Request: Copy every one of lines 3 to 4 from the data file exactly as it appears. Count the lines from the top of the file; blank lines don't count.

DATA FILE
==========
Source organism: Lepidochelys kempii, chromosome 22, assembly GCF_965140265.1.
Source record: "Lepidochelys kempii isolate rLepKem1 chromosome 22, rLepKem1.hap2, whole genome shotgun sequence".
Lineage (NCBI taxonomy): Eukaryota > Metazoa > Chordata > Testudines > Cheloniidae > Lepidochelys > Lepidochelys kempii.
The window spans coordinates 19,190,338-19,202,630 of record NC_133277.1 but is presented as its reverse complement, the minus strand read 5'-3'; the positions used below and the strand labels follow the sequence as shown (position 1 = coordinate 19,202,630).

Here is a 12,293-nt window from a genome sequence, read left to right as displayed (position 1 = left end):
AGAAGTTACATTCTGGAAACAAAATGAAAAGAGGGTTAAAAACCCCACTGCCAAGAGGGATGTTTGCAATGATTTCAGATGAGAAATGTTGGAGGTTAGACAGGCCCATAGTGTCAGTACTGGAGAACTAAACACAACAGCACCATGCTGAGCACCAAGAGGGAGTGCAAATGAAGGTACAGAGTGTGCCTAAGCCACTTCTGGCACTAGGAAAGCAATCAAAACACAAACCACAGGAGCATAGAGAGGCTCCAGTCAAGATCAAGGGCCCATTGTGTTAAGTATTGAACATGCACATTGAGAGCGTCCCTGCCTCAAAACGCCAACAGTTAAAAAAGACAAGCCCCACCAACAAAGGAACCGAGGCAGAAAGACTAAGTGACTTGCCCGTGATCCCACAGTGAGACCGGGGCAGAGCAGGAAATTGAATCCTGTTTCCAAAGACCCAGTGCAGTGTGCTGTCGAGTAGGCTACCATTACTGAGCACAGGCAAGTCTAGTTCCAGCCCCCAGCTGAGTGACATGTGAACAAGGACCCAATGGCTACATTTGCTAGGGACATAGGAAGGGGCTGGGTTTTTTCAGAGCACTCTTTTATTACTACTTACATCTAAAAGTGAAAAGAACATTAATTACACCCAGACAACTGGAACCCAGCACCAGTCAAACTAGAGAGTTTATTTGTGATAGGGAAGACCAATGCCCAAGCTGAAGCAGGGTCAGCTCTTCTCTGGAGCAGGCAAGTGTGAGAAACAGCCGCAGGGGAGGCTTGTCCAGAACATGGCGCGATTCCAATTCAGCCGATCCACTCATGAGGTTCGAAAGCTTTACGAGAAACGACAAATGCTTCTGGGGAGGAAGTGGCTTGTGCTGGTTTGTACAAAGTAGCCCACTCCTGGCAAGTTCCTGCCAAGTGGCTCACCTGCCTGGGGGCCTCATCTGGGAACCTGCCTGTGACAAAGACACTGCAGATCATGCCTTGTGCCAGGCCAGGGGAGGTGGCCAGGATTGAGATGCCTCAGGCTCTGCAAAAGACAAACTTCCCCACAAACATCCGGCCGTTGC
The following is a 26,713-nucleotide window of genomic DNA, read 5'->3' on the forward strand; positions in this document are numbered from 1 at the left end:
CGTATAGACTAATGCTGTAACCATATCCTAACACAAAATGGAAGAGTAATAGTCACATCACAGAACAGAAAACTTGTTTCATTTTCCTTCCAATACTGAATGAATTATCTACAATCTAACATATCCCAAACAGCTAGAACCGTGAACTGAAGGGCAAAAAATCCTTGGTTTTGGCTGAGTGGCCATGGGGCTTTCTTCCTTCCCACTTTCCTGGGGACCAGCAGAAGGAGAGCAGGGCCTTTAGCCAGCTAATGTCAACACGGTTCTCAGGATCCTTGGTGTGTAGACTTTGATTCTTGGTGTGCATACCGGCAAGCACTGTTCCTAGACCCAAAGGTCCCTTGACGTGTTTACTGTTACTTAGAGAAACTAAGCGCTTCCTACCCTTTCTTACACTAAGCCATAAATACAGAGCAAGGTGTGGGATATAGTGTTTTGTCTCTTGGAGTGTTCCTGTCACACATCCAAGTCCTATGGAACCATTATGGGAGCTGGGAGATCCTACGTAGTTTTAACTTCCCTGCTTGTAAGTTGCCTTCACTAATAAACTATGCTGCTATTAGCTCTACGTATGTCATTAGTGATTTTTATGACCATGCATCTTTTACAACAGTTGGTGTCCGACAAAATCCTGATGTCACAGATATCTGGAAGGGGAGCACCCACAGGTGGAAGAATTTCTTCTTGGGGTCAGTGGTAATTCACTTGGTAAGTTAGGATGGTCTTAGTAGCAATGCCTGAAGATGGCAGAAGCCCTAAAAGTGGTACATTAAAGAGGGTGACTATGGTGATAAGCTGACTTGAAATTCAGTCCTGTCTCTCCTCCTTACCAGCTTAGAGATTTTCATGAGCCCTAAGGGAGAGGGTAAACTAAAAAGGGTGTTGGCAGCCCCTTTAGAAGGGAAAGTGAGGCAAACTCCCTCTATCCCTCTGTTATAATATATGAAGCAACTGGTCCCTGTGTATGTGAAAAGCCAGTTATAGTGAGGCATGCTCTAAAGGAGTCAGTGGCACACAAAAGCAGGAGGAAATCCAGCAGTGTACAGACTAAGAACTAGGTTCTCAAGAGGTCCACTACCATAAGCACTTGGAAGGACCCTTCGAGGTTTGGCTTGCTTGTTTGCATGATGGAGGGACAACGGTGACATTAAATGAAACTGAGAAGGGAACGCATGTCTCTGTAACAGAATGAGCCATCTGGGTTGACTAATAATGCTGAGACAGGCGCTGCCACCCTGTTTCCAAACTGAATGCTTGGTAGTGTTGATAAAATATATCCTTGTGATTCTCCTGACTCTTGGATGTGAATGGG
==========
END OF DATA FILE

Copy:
Lineage (NCBI taxonomy): Eukaryota > Metazoa > Chordata > Testudines > Cheloniidae > Lepidochelys > Lepidochelys kempii.
The window spans coordinates 19,190,338-19,202,630 of record NC_133277.1 but is presented as its reverse complement, the minus strand read 5'-3'; the positions used below and the strand labels follow the sequence as shown (position 1 = coordinate 19,202,630).